As if our unexpected night trek from Dila Falls in CEDAR Impasug-ong would quell our adventurous spirit that day, we are again lurched into the unknown adventure. Well not completely unknown but the degree of activity would challenge not only to our group in this trek but also the people who are attempting to organize the Atugan river Trek in Impasug-ong as an eco-tourism destination. Members of the Travel Mindanao team were willing guinea pigs in this exploration of trekking more than 8km of the Atugan river stretch.
Nevermind our wet clothes coming from our exploration and a quick dip at the Blue Water Cave by the banks of Pulangi River. We excitedly hiked back to Kiokong Eco tourism station and prepared ourselves for another plunge of adventure. This time, it is rappelling Pulangi Bridge. That’s 155 feet high descend into the washing machine like waters of Pulangi. I’ve done some rappelling before but this is a first for me from a bridge.
A sprawling 1120 hectare of land situated on the lower part of the mighty Magat River in Cagayan Valley has been converted into an eco-park, descriptively named Lower Magat Eco Tourism Park of LMET. The eco-park is under the municipality of Diadi, north of Nueva Vizcaya, already bounded by Isabela and Ifugao provinces. This was our playground after covering the Ammungan Festival’s Street Dancing for that day. A much deserved brief respite at the heart of a forest.
Following our exciting hike and visit at Bugtong Bato Waterfalls, it was time to for a much deserved lunch. Our habal-habal drove us back past Baranggay Tuno, back on the dirt road we passed by earlier to a large spacious hut hanging by the cliff road. We had our hearty meal of adobo and grilled fish on that breezy hut while hearing the ambient sound of the nearby river. Our wet adventure isn’t over as we check out the rapids of Tibiao River for some whitewater kayaking.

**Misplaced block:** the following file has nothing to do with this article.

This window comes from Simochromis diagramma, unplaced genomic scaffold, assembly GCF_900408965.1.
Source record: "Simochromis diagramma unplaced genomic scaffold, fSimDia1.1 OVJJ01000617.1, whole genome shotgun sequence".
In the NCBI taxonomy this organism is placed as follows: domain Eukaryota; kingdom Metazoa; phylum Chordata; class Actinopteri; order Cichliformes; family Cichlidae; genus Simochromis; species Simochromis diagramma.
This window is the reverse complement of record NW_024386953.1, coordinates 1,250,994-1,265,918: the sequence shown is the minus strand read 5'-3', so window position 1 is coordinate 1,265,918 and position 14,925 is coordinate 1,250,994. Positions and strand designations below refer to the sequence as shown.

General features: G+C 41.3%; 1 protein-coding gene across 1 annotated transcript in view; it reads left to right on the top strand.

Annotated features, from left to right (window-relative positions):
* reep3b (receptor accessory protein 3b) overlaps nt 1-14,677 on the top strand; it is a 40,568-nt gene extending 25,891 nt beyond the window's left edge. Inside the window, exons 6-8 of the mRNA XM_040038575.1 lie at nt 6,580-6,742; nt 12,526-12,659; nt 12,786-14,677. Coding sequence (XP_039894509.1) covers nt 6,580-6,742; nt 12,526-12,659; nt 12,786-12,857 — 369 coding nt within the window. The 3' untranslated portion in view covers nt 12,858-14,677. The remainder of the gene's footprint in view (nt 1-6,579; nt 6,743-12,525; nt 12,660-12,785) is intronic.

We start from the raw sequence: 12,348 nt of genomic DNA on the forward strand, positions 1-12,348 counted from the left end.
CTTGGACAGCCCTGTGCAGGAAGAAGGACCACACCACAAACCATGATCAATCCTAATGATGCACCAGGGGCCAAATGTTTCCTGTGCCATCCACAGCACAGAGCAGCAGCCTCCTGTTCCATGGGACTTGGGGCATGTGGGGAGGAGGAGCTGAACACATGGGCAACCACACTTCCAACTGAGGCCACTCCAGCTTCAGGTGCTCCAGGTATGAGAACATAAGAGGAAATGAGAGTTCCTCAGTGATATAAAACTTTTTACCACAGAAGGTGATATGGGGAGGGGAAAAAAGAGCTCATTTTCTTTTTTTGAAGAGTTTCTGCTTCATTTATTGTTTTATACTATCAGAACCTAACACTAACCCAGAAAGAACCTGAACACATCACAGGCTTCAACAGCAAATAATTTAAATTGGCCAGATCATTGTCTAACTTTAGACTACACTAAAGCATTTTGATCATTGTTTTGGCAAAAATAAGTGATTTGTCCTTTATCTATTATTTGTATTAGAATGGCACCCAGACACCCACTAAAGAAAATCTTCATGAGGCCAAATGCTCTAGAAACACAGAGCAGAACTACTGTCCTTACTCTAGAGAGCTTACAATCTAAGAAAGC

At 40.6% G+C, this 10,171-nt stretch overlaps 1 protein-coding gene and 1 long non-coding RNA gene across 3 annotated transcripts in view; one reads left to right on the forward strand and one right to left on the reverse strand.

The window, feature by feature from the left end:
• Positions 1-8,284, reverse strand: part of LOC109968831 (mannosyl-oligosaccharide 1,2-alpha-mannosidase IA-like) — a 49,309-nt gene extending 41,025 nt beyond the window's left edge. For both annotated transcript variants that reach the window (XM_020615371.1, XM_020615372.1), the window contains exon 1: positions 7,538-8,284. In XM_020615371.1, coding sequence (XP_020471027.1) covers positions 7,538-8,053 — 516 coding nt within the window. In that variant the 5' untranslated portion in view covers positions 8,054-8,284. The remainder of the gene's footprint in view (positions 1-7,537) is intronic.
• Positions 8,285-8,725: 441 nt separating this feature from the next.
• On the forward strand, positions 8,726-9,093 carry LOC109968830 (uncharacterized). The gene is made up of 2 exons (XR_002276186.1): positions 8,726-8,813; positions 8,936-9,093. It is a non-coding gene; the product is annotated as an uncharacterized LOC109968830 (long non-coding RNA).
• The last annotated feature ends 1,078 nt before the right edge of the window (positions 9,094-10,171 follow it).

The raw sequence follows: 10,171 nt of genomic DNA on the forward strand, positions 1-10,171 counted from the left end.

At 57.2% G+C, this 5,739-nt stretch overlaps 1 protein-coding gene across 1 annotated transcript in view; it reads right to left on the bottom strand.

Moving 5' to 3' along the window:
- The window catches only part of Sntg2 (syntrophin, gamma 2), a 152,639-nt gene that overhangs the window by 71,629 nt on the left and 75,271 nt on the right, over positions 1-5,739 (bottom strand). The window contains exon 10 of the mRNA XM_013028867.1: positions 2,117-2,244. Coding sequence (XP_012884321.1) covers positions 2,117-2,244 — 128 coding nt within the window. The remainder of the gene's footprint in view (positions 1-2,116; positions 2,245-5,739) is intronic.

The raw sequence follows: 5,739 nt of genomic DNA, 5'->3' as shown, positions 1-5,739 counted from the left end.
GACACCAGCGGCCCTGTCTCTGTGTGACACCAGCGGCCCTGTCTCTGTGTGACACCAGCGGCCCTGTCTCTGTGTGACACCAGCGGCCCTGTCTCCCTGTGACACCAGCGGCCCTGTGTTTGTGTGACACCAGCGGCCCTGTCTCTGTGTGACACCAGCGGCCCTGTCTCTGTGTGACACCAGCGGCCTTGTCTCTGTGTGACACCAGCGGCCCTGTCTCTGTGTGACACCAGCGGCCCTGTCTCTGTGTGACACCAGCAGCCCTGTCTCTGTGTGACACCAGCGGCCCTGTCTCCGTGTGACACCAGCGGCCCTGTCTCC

Cruising Bugang River was not the end of our water escapade in Antique. The following day, we took a day trip tour to the nearby town of Tibiao which can be reached through a one hour ride along the scenic coastal road heading south. The well-paved road boast of sweeping views of the mountains on one side and the sea on the other amidst a bucolic setting. We’re expecting another wet and wild adventure as we head to our first stop, the Bugtong Bato Waterfalls.
“Duck!” I heard our boatman up front yell, as our raft headed under a cluster of low-lying bamboo stalks leaning close to the waters of Bugang River. Another boatman was in chest-deep water behind the raft, tugging the rope at the back and fighting the current to somehow steer our fragile bamboo raft to a safer direction. Could this raft hold? I heard they just assemble it when they need it. We cleared the bamboo trees unscathed and found ourselves in tamer waters opening to a surreal landscape of age-old trees standing tall amidst the turquoise waters, strong and defiant of the currents.
“There’s a Seven Falls here in Sagada?” I asked again as It definitely caught my attention after hearing from the guy manning the registration booth at the Town Hall. We were originally planning to go to Bomod-ok Falls up north but he let us in on the idea of trying this one out since it’s a newly opened trail in Tap-ew, south of Sagada. He searched for a video in his computer then showed us the falls. We were immediately captivated that we knew we had to see it for ourselves.